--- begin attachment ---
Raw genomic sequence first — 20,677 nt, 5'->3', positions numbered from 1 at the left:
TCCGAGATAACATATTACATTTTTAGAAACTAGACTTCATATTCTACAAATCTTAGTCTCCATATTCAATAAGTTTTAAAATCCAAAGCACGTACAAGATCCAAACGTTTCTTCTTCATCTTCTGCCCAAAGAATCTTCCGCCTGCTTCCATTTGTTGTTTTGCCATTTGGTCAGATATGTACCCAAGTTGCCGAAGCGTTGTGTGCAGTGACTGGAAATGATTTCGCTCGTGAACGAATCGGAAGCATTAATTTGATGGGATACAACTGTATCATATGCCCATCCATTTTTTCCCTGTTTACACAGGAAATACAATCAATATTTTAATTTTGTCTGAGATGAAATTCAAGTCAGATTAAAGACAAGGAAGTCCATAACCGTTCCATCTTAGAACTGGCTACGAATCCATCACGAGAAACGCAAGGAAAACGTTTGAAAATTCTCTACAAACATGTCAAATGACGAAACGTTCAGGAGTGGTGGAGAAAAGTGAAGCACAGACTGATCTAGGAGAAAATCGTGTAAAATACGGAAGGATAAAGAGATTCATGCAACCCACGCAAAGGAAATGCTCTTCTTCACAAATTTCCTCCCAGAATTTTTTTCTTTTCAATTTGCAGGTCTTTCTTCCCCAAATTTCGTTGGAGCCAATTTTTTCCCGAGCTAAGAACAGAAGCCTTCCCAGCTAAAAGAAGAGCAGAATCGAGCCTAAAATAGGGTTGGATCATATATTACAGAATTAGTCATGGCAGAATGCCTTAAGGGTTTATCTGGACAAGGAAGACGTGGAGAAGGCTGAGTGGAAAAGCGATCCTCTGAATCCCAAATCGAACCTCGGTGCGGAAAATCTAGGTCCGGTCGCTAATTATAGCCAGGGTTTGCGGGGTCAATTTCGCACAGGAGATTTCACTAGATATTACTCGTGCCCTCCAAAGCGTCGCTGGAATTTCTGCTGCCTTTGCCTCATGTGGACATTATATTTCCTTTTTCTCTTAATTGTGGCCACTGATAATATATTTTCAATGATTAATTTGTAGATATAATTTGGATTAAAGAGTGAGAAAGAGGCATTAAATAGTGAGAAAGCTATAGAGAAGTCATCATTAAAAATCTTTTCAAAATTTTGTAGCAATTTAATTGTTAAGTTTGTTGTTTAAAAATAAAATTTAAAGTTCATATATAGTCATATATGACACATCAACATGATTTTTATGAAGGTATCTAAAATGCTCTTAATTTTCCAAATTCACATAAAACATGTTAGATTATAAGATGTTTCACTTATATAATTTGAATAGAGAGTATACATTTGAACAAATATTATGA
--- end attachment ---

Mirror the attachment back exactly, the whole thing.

Raw genomic sequence first — 20,677 nt, 5'->3', positions numbered from 1 at the left:
TCCGAGATAACATATTACATTTTTAGAAACTAGACTTCATATTCTACAAATCTTAGTCTCCATATTCAATAAGTTTTAAAATCCAAAGCACGTACAAGATCCAAACGTTTCTTCTTCATCTTCTGCCCAAAGAATCTTCCGCCTGCTTCCATTTGTTGTTTTGCCATTTGGTCAGATATGTACCCAAGTTGCCGAAGCGTTGTGTGCAGTGACTGGAAATGATTTCGCTCGTGAACGAATCGGAAGCATTAATTTGATGGGATACAACTGTATCATATGCCCATCCATTTTTTCCCTGTTTACACAGGAAATACAATCAATATTTTAATTTTGTCTGAGATGAAATTCAAGTCAGATTAAAGACAAGGAAGTCCATAACCGTTCCATCTTAGAACTGGCTACGAATCCATCACGAGAAACGCAAGGAAAACGTTTGAAAATTCTCTACAAACATGTCAAATGACGAAACGTTCAGGAGTGGTGGAGAAAAGTGAAGCACAGACTGATCTAGGAGAAAATCGTGTAAAATACGGAAGGATAAAGAGATTCATGCAACCCACGCAAAGGAAATGCTCTTCTTCACAAATTTCCTCCCAGAATTTTTTTCTTTTCAATTTGCAGGTCTTTCTTCCCCAAATTTCGTTGGAGCCAATTTTTTCCCGAGCTAAGAACAGAAGCCTTCCCAGCTAAAAGAAGAGCAGAATCGAGCCTAAAATAGGGTTGGATCATATATTACAGAATTAGTCATGGCAGAATGCCTTAAGGGTTTATCTGGACAAGGAAGACGTGGAGAAGGCTGAGTGGAAAAGCGATCCTCTGAATCCCAAATCGAACCTCGGTGCGGAAAATCTAGGTCCGGTCGCTAATTATAGCCAGGGTTTGCGGGGTCAATTTCGCACAGGAGATTTCACTAGATATTACTCGTGCCCTCCAAAGCGTCGCTGGAATTTCTGCTGCCTTTGCCTCATGTGGACATTATATTTCCTTTTTCTCTTAATTGTGGCCACTGATAATATATTTTCAATGATTAATTTGTAGATATAATTTGGATTAAAGAGTGAGAAAGAGGCATTAAATAGTGAGAAAGCTATAGAGAAGTCATCATTAAAAATCTTTTCAAAATTTTGTAGCAATTTAATTGTTAAGTTTGTTGTTTAAAAATAAAATTTAAAGTTCATATATAGTCATATATGACACATCAACATGATTTTTATGAAGGTATCTAAAATGCTCTTAATTTTCCAAATTCACATAAAACATGTTAGATTATAAGATGTTTCACTTATATAATTTGAATAGAGAGTATACATTTGAACAAATATTATGA